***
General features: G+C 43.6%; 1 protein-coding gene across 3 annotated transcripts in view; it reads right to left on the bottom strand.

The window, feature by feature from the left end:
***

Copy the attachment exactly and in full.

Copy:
General features: G+C 43.6%; 1 protein-coding gene across 3 annotated transcripts in view; it reads right to left on the bottom strand.

The window, feature by feature from the left end: